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Why don't timeouts work during long regular expression matching?
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Description

This regular expression exploded when run against this edit in Spanish Wikipedia. It ran for hours at 100% CPU and would not respond to a timeout. Why not? This is why we have timeouts.

This task is done when we can demonstrate a failure to timeout and explore alternative mechanisms for enforcing a timeout.

See also:

Event Timeline

Halfak created this task.Jun 27 2017, 3:31 PM
Restricted Application added a project: artificial-intelligence. · View Herald TranscriptJun 27 2017, 3:31 PM
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https://gist.github.com/halfak/b31b8ddc38ca701c4c964478a53da75f

I can't get the degenerate behavior in this simple example. The regex matches surprisingly fast.

awight added a subscriber: awight.Jul 6 2017, 4:02 AM

The gist looks perfectly "right", like you did it wrong in the right way. I only have really fringe guesses for now, like checking .so library versions, running this gist on the production box that was stuck, trying to lay hands on the strace output that unknown hero captured during the incident.

awight added a comment.Jul 6 2017, 5:40 AM

s/unknown hero/akosiaris/ -- Sorry I didn't read the incident report first; and thank you!

P5633 was also good reading, unfortunately I didn't find any stones left unturned. I'm happy to believe the regex theory for now, and don't need to ask for strace output.

akosiaris added a subscriber: akosiaris.EditedJul 6 2017, 11:28 AM

https://gist.github.com/halfak/b31b8ddc38ca701c4c964478a53da75f
I can't get the degenerate behavior in this simple example. The regex matches surprisingly fast.

I had the same problem, then I realized it's not just that part of the expression that's required. You need the compound one, that is the result of ORing (using the | operator) the entire set of regexps in that file as well as some swear word following the JAJAJAJA sample text. If you look at the edit it has some swear words embedded in-between. These turn out to be crucial to reproduce it. Some sample code is at https://gist.githubusercontent.com/subbuss/12746448368188ce5c3f72d62de61d24/raw/bc238c7f5e4f59d4aa654811b4aa5dd1f7805811/gistfile1.txt

s/unknown hero/akosiaris/ -- Sorry I didn't read the incident report first; and thank you!

You are most welcome :-).

P5633 was also good reading, unfortunately I didn't find any stones left unturned. I'm happy to believe the regex theory for now, and don't need to ask for strace output.

There is no strace output. The processes (the ones in Rl state) were stuck in an (effectively) busy loop in userspace so no syscalls were made. The other processes (the ones in S state) were stuck waiting to read from a pipe, presumably waiting for the former processes to send something down that pipe. I haven't looked into it more but it looked like it was some celery internal IPC that was being done over that pipe.

Halfak added a parent task: Restricted Task.Jul 6 2017, 4:50 PM
Halfak added a comment.Jul 6 2017, 7:31 PM

Just updated https://gist.github.com/halfak/b31b8ddc38ca701c4c964478a53da75f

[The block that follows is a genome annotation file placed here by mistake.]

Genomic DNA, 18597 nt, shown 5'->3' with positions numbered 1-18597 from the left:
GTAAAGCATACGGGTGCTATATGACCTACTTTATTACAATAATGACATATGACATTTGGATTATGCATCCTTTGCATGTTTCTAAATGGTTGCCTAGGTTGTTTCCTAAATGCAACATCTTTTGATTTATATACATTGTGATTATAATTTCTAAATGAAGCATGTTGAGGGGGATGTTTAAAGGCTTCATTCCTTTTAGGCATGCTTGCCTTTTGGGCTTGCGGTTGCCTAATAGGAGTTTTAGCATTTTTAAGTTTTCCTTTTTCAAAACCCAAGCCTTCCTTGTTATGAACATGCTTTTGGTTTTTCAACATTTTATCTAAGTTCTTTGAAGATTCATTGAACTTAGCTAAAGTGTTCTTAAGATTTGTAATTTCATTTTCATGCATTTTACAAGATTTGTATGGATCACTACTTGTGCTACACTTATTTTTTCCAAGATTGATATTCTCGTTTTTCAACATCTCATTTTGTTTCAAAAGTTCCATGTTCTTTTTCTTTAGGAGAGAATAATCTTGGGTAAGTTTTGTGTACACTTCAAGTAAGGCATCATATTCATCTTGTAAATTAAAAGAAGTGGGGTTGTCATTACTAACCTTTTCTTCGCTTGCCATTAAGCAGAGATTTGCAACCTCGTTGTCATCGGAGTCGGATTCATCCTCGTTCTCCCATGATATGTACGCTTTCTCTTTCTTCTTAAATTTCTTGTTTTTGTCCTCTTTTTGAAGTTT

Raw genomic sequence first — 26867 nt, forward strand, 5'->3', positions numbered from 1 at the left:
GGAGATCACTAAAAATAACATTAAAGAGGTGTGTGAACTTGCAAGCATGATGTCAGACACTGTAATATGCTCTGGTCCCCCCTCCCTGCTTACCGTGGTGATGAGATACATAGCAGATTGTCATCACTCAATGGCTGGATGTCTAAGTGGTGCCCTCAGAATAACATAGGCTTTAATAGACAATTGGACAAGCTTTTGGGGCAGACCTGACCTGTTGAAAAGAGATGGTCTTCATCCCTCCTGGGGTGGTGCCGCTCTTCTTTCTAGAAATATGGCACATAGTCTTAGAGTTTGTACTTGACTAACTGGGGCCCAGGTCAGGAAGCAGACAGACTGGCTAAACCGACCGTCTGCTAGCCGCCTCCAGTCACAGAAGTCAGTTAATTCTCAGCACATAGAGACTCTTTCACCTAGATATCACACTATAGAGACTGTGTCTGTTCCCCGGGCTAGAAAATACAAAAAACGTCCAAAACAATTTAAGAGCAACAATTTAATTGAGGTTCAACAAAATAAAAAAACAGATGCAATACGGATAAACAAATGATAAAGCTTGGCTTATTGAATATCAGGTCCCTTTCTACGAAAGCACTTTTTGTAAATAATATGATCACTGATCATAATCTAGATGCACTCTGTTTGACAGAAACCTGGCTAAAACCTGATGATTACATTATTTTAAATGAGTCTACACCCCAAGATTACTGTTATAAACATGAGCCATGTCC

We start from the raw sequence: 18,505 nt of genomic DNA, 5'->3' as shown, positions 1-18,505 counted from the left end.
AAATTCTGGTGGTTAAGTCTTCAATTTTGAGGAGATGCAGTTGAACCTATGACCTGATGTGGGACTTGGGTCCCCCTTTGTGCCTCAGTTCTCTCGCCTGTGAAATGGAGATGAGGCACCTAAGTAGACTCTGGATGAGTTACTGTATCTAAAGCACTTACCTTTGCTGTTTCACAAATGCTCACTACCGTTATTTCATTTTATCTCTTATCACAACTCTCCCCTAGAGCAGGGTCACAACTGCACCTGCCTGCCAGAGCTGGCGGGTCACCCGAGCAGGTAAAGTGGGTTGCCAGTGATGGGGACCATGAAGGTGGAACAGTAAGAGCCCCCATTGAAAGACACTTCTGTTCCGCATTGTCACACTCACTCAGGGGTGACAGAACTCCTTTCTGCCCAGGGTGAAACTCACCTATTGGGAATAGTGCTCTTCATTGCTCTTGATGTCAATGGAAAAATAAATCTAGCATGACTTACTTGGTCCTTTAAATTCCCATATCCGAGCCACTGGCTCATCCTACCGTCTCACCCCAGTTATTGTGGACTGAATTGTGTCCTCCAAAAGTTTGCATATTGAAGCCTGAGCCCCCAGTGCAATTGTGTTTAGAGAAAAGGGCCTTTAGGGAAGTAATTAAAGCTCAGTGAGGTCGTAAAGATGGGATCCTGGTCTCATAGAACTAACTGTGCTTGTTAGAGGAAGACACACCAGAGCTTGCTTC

And confirmed that ORES timeout does not work (after running for an hour when timeout was set to 15 seconds).

So next I want to try to see if there's a better way to time out.

awight added a comment.Jul 6 2017, 8:14 PM

I found that the regex can be reduced to this and still causes the (near-)infinite loop:

bad_re = re.compile('(j+[aeiou]*)*(\\b)', re.I)

Halfak added a comment.Jul 6 2017, 8:39 PM

OK! Figured it out. So a Threading-based timeout will fail to kill an issue like this because of python's GIL. When I switched to a signal-based timeout, things worked much better.

>>> import re
>>> import time
>>> import mwapi
>>> from ores.util import timeout
>>> 
>>> session = mwapi.Session("https://es.wikipedia.org")
Sending requests with default User-Agent.  Set 'user_agent' on mwapi.Session to quiet this message.
>>> doc = session.get(action='query', prop='revisions', revids=100032572, rvprop='content', formatversion=2)
>>> text = doc['query']['pages'][0]['revisions'][0]['content']
>>> print(text[0:100])
{MARICAAAAA CASAMELAAAA FUMA PORRO
JAJAJJAJAJAJAJAJAJJAJAJJAJAJAJAJAJAJJAJAJJAJAJAJAJAJAJJAJAJJAJAJA
>>> 
>>> bad_re = re.compile('(j+[aeiou]*)*(\\b)', re.I)
>>> 
>>> def apply_bad_re(text):
...     return list(bad_re.finditer(text))
... 
>>> timeout(apply_bad_re, text, seconds=2)
Traceback (most recent call last):
  File "<stdin>", line 1, in <module>
  File "/home/halfak/projects/ores/ores/util.py", line 35, in timeout
    raise TimeoutError("Timed out after {0} seconds.".format(duration))
ores.errors.TimeoutError: Timed out after 2.0002875328063965 seconds.
>>>

So then I submitted https://github.com/wiki-ai/ores/pull/215 but that causes problems in our test suite. It turns out that, in order to test celery, we use celerytest to set up a celery worker in a parallel thread. Unsurprisingly, we get the following erro:

celery.worker.job: ERROR: Task ores.scoring_systems.celery_queue._process_score_map[9999f061-faea-4269-84e0-a3d2afc52250] raised unexpected: ValueError('signal only works in main thread',)

But it seems that the signal strategy still works when a celery worker is run from the main thread. So! Now I think we'll need to update our testing strategy for ORES -- ala T168007: Add API tests to ORES CI

awight assigned this task to Halfak.Jul 6 2017, 10:46 PM
awight moved this task from Active to Review on the Scoring-platform-team (Current) board.

I found that the regex can be reduced to this and still causes the (near-)infinite loop:

bad_re = re.compile('(j+[aeiou]*)*(\\b)', re.I)

Indeed. My experience as well. https://wikitech.wikimedia.org/wiki/Talk:Incident_documentation/20170623-ORES